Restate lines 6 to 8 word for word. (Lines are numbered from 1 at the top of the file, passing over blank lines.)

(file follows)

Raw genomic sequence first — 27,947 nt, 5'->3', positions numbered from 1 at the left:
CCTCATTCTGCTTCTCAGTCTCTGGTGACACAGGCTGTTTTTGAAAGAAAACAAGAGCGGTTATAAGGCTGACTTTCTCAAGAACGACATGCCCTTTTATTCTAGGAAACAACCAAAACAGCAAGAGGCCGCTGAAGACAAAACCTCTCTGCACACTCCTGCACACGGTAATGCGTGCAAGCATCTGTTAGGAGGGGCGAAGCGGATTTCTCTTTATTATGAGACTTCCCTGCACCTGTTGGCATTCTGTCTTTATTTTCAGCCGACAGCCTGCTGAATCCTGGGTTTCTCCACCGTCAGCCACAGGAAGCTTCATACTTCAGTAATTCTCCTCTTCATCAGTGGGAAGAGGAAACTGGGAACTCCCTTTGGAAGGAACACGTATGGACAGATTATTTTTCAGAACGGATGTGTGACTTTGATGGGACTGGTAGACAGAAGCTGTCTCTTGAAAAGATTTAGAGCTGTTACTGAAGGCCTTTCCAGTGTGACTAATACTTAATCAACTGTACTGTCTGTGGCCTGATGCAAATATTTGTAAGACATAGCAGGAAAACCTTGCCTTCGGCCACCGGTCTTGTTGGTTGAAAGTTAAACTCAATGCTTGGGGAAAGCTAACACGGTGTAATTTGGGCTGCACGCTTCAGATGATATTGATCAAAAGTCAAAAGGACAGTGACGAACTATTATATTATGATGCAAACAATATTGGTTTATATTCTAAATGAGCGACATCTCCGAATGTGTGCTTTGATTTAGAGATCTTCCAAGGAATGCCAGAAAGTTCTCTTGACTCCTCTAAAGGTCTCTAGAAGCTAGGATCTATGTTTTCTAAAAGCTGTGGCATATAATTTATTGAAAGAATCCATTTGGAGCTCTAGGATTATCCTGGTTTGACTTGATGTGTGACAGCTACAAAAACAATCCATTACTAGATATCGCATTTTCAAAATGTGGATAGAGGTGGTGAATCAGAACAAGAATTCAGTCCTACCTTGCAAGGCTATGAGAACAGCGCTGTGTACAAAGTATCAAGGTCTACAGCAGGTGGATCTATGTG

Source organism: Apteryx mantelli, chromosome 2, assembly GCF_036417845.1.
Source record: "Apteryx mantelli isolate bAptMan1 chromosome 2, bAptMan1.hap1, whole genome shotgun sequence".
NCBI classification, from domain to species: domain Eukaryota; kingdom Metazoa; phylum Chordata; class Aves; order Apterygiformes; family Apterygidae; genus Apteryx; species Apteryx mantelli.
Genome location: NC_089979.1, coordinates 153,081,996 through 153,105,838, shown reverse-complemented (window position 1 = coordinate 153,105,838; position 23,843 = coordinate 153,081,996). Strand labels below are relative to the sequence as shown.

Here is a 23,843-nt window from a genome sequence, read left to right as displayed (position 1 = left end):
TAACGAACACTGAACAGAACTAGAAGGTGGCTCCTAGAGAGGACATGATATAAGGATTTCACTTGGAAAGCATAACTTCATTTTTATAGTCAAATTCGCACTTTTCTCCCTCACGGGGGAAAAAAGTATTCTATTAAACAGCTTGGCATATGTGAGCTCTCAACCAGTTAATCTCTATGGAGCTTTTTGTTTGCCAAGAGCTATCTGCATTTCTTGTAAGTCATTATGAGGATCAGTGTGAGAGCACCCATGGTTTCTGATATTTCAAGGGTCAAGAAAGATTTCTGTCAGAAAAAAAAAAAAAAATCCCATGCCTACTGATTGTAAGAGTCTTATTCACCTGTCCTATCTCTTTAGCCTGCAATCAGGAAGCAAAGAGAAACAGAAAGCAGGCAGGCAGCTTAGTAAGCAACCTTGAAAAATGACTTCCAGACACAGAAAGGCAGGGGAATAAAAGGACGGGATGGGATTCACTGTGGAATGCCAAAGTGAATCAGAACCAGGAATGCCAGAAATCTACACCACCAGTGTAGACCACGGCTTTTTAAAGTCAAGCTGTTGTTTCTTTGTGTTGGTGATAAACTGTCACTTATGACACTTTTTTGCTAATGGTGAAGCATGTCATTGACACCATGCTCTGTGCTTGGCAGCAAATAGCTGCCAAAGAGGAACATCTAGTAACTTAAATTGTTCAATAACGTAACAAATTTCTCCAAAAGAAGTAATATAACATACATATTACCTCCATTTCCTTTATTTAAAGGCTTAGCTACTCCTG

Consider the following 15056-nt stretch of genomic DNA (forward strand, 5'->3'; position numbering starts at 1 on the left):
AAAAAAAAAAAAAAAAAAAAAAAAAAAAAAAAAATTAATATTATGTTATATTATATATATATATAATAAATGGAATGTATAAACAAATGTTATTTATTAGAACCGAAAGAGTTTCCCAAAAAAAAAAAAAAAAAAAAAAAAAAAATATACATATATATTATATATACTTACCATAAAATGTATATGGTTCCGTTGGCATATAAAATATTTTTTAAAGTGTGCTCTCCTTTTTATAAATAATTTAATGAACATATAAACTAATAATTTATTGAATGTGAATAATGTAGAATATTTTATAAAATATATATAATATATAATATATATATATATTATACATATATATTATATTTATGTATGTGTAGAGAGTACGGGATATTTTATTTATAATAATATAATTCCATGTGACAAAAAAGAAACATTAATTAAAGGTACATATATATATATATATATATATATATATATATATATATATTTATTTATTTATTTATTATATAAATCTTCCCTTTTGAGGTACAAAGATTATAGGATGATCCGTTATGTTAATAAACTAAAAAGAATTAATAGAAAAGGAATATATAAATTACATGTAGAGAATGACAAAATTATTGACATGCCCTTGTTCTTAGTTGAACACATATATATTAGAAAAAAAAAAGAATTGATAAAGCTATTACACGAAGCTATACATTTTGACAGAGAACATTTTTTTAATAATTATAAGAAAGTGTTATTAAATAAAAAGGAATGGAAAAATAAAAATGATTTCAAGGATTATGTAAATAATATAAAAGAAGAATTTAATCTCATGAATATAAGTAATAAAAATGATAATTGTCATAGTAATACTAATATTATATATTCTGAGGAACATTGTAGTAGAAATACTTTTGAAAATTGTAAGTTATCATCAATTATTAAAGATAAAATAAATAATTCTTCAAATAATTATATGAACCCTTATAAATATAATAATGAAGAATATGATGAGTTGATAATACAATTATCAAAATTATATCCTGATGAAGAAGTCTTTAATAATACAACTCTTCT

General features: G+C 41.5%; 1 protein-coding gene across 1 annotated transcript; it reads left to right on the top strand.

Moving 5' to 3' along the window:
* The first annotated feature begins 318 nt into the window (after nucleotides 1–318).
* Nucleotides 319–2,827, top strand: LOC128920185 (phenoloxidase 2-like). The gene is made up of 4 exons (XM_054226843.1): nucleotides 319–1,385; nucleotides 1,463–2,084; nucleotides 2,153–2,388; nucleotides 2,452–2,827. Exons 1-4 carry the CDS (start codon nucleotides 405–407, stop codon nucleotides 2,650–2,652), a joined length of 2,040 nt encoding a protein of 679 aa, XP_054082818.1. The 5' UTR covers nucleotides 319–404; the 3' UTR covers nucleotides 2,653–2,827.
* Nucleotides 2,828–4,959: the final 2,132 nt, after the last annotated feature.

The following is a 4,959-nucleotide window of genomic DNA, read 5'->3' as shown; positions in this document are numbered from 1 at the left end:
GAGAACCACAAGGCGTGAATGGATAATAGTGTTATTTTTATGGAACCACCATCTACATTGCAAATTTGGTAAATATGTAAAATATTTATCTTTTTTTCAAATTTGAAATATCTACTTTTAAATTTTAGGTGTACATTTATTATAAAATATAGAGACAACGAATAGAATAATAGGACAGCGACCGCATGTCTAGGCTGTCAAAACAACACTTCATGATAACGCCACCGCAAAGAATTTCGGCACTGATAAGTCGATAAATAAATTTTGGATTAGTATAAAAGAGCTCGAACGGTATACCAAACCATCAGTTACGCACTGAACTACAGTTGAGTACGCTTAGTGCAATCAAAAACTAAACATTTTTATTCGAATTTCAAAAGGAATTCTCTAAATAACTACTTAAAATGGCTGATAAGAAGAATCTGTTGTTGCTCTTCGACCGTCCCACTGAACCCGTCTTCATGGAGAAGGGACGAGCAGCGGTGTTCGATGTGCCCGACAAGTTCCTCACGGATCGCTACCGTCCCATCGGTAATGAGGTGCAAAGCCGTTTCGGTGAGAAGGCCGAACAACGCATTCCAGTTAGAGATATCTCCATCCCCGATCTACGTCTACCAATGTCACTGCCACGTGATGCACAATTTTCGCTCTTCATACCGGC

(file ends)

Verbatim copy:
Genome location: NC_089979.1, coordinates 153,081,996 through 153,105,838, shown reverse-complemented (window position 1 = coordinate 153,105,838; position 23,843 = coordinate 153,081,996). Strand labels below are relative to the sequence as shown.

Here is a 23,843-nt window from a genome sequence, read left to right as displayed (position 1 = left end):
TAACGAACACTGAACAGAACTAGAAGGTGGCTCCTAGAGAGGACATGATATAAGGATTTCACTTGGAAAGCATAACTTCATTTTTATAGTCAAATTCGCACTTTTCTCCCTCACGGGGGAAAAAAGTATTCTATTAAACAGCTTGGCATATGTGAGCTCTCAACCAGTTAATCTCTATGGAGCTTTTTGTTTGCCAAGAGCTATCTGCATTTCTTGTAAGTCATTATGAGGATCAGTGTGAGAGCACCCATGGTTTCTGATATTTCAAGGGTCAAGAAAGATTTCTGTCAGAAAAAAAAAAAAAAATCCCATGCCTACTGATTGTAAGAGTCTTATTCACCTGTCCTATCTCTTTAGCCTGCAATCAGGAAGCAAAGAGAAACAGAAAGCAGGCAGGCAGCTTAGTAAGCAACCTTGAAAAATGACTTCCAGACACAGAAAGGCAGGGGAATAAAAGGACGGGATGGGATTCACTGTGGAATGCCAAAGTGAATCAGAACCAGGAATGCCAGAAATCTACACCACCAGTGTAGACCACGGCTTTTTAAAGTCAAGCTGTTGTTTCTTTGTGTTGGTGATAAACTGTCACTTATGACACTTTTTTGCTAATGGTGAAGCATGTCATTGACACCATGCTCTGTGCTTGGCAGCAAATAGCTGCCAAAGAGGAACATCTAGTAACTTAAATTGTTCAATAACGTAACAAATTTCTCCAAAAGAAGTAATATAACATACATATTACCTCCATTTCCTTTATTTAAAGGCTTAGCTACTCCTG